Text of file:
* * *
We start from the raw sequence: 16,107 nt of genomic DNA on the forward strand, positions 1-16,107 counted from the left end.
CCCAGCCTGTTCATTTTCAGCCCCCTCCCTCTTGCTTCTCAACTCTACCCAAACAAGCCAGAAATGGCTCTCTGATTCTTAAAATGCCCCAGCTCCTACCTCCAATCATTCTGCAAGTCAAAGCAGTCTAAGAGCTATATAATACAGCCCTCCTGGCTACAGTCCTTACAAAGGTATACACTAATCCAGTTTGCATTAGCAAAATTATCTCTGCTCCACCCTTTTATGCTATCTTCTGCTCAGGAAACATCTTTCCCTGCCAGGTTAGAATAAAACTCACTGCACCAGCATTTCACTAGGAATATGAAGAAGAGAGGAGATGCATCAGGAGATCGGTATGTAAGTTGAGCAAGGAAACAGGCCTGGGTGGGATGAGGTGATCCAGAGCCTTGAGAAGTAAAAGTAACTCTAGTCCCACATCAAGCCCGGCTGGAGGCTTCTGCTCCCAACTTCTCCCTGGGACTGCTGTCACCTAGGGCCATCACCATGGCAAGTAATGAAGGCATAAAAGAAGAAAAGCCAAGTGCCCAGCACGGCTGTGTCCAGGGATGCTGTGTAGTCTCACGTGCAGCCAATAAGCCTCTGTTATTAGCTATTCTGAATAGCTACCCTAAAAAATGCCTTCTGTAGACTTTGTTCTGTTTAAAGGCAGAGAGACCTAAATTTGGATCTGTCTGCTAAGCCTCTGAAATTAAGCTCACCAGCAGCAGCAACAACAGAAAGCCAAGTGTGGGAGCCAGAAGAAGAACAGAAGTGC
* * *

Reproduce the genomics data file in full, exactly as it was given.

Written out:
We start from the raw sequence: 16,107 nt of genomic DNA on the forward strand, positions 1-16,107 counted from the left end.
CCCAGCCTGTTCATTTTCAGCCCCCTCCCTCTTGCTTCTCAACTCTACCCAAACAAGCCAGAAATGGCTCTCTGATTCTTAAAATGCCCCAGCTCCTACCTCCAATCATTCTGCAAGTCAAAGCAGTCTAAGAGCTATATAATACAGCCCTCCTGGCTACAGTCCTTACAAAGGTATACACTAATCCAGTTTGCATTAGCAAAATTATCTCTGCTCCACCCTTTTATGCTATCTTCTGCTCAGGAAACATCTTTCCCTGCCAGGTTAGAATAAAACTCACTGCACCAGCATTTCACTAGGAATATGAAGAAGAGAGGAGATGCATCAGGAGATCGGTATGTAAGTTGAGCAAGGAAACAGGCCTGGGTGGGATGAGGTGATCCAGAGCCTTGAGAAGTAAAAGTAACTCTAGTCCCACATCAAGCCCGGCTGGAGGCTTCTGCTCCCAACTTCTCCCTGGGACTGCTGTCACCTAGGGCCATCACCATGGCAAGTAATGAAGGCATAAAAGAAGAAAAGCCAAGTGCCCAGCACGGCTGTGTCCAGGGATGCTGTGTAGTCTCACGTGCAGCCAATAAGCCTCTGTTATTAGCTATTCTGAATAGCTACCCTAAAAAATGCCTTCTGTAGACTTTGTTCTGTTTAAAGGCAGAGAGACCTAAATTTGGATCTGTCTGCTAAGCCTCTGAAATTAAGCTCACCAGCAGCAGCAACAACAGAAAGCCAAGTGTGGGAGCCAGAAGAAGAACAGAAGTGC